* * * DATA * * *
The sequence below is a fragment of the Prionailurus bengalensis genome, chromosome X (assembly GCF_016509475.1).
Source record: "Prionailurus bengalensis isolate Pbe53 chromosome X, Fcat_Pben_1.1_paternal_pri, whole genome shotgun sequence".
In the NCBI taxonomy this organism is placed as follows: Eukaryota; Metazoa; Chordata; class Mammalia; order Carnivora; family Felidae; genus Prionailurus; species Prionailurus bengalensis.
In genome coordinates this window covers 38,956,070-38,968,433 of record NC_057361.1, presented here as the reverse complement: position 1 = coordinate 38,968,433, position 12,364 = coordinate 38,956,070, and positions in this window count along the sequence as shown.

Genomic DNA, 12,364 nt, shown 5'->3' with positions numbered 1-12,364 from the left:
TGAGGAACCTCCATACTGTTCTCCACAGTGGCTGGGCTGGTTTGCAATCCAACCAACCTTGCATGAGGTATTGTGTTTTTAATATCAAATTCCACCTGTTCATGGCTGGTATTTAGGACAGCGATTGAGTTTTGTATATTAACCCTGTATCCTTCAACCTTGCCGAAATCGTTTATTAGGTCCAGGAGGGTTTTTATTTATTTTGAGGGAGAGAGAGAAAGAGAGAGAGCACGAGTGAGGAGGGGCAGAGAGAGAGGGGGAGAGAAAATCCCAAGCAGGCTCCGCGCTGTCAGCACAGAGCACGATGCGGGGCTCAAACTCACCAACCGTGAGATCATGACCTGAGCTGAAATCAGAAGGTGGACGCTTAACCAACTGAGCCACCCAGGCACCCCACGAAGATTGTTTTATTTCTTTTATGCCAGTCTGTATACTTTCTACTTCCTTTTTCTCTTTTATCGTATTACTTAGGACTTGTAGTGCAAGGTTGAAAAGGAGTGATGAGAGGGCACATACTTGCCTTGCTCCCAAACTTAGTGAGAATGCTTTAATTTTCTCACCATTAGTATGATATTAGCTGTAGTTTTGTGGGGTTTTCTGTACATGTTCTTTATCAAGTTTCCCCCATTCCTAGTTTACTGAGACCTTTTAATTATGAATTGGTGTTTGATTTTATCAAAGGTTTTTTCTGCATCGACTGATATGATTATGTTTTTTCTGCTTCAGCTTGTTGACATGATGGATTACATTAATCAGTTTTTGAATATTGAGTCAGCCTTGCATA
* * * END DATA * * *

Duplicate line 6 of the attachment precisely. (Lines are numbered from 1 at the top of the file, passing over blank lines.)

TGAGGAACCTCCATACTGTTCTCCACAGTGGCTGGGCTGGTTTGCAATCCAACCAACCTTGCATGAGGTATTGTGTTTTTAATATCAAATTCCACCTGTTCATGGCTGGTATTTAGGACAGCGATTGAGTTTTGTATATTAACCCTGTATCCTTCAACCTTGCCGAAATCGTTTATTAGGTCCAGGAGGGTTTTTATTTATTTTGAGGGAGAGAGAGAAAGAGAGAGAGCACGAGTGAGGAGGGGCAGAGAGAGAGGGGGAGAGAAAATCCCAAGCAGGCTCCGCGCTGTCAGCACAGAGCACGATGCGGGGCTCAAACTCACCAACCGTGAGATCATGACCTGAGCTGAAATCAGAAGGTGGACGCTTAACCAACTGAGCCACCCAGGCACCCCACGAAGATTGTTTTATTTCTTTTATGCCAGTCTGTATACTTTCTACTTCCTTTTTCTCTTTTATCGTATTACTTAGGACTTGTAGTGCAAGGTTGAAAAGGAGTGATGAGAGGGCACATACTTGCCTTGCTCCCAAACTTAGTGAGAATGCTTTAATTTTCTCACCATTAGTATGATATTAGCTGTAGTTTTGTGGGGTTTTCTGTACATGTTCTTTATCAAGTTTCCCCCATTCCTAGTTTACTGAGACCTTTTAATTATGAATTGGTGTTTGATTTTATCAAAGGTTTTTTCTGCATCGACTGATATGATTATGTTTTTTCTGCTTCAGCTTGTTGACATGATGGATTACATTAATCAGTTTTTGAATATTGAGTCAGCCTTGCATA